Women love ugly Facebook friends

STRIKE A POSE: Do you like catching friends in unflattering poses so you can humiliate them on Facebook?
STRIKE A POSE: Do you like catching friends in unflattering poses so you can humiliate them on Facebook?

What has happened to the sisterhood? A quarter of women have admitted splashing pictures of friends in unflattering bikinis on Facebook.

Away from the swimwear, 45 per cent of those polled claimed to have done the same to a friend in an unflattering outfit, while 41 per cent have posted pictures of their friends with no make-up on, a survey of 1500 women for photo gift website Mymemory.com found.

Most of the women posting the photos said they did so after falling out with their friends, while nearly a third said they were taking revenge on people who had done the same to them.

Three-quarters of women said they routinely "de-tagged" photos of themselves if they did not like the pictures, while two thirds polled said they would be "angry" with a friend for uploading unflattering pictures of themselves.

While people can remove their names from pictures, they cannot delete the photograph.

"To see that so many women deliberately commit photo sabotage and upload unflattering pictures of friends is somewhat surprising, particularly when you consider how many said they'd be mad if the same was done to them," MyMemory.com co-founder Rebecca Huggler said.

The survey of 1500 women aged over 18 is more evidence that some people use Facebook at least some of the time to embarrass or humiliate their "friends".

It is not at all the view of Facebook shared by Zuckerberg for the company's less than stellar sharemarket float.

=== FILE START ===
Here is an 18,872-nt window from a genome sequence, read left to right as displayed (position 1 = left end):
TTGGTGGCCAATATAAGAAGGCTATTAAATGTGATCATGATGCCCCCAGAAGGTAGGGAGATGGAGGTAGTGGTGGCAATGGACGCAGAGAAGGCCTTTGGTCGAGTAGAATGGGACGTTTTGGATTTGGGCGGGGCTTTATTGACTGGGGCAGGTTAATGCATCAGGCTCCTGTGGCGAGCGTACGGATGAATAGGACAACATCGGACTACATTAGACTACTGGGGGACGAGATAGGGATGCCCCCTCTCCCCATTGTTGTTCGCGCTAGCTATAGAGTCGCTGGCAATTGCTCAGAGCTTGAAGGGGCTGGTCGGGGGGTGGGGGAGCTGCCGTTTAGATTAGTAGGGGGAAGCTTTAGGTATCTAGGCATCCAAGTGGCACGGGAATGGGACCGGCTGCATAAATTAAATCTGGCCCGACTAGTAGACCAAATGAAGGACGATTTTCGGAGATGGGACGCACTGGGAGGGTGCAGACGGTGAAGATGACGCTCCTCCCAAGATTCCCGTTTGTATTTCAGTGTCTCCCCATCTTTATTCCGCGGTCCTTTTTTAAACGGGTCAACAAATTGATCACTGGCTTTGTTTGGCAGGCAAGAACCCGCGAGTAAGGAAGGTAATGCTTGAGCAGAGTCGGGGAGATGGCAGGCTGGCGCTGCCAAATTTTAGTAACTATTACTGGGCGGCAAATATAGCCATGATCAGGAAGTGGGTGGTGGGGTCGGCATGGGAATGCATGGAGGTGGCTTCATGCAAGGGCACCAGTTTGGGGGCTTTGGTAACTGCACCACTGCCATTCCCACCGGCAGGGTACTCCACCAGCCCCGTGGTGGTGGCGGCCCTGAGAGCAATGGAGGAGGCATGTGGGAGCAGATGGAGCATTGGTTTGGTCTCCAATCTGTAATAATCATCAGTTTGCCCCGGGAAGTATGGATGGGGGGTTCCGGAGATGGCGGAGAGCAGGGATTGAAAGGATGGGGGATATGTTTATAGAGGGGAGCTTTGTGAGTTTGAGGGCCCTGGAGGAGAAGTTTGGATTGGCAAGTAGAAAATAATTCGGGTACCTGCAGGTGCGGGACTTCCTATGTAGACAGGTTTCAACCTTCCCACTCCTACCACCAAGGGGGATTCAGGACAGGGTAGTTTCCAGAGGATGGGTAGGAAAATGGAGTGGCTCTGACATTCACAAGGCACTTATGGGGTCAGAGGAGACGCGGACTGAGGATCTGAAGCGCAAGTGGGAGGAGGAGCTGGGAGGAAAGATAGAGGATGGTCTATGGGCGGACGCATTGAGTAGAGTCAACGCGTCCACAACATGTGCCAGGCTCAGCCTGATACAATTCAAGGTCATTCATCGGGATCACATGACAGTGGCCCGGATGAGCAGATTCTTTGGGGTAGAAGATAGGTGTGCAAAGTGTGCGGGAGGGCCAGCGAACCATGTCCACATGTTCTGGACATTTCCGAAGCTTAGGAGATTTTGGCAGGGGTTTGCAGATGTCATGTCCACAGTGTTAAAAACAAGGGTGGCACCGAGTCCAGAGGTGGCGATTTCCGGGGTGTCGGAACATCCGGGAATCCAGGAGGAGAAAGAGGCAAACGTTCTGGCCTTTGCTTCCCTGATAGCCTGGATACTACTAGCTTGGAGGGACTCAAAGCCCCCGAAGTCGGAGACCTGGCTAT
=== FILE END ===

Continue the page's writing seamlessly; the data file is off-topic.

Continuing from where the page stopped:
The Facebook IPO filing included a letter from Zuckerberg saying Facebook hoped to strengthen how people related to each other.

"At Facebook, we build tools to help people connect with the people they want and share what they want, and by doing this we are extending people's capacity to build and maintain relationships.

 "People sharing more - even if just with their close friends or families - creates a more open culture and leads to a better understanding of the lives and perspectives of others," he said.

"We believe that we have an opportunity to have an important impact on the world and build a lasting company in the process."

Facebook has been extensively studied in its relatively short life, little surprise given its huge popularity.

Some findings have been positive, for example, that viewing and editing Facebook profiles can boost people's self-esteem, or that online social networking can help introverted adolescents learn how to socialise behind the safety of their screens.

Others were not so hopeful, linking Facebook use with narcissism.  People who scored highly on a narcissistic personality questionnaire had more friends on Facebook, and even responded more aggressively to derogatory comments about them on the social networking site. Young adults who have a strong Facebook presence show more signs of other psychological disorders, including antisocial behaviours, mania and aggressive tendencies.  

Have you posted unflattering photos of 'friends' on Facebook?